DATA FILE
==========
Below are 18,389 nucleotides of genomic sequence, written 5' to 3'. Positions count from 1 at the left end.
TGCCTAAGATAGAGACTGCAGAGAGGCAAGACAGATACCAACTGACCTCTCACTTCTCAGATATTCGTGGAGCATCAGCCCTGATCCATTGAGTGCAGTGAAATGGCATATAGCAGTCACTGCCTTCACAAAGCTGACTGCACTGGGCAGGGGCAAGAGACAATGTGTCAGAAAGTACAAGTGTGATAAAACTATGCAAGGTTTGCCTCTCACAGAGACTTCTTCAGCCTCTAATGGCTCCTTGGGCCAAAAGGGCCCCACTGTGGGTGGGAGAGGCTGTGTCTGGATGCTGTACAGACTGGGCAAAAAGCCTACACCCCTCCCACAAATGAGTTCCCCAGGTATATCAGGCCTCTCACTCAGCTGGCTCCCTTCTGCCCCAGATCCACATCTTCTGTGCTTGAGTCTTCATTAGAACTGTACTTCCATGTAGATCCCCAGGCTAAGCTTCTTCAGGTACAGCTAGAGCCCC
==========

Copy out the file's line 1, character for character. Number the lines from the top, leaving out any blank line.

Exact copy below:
Below are 18,389 nucleotides of genomic sequence, written 5' to 3'. Positions count from 1 at the left end.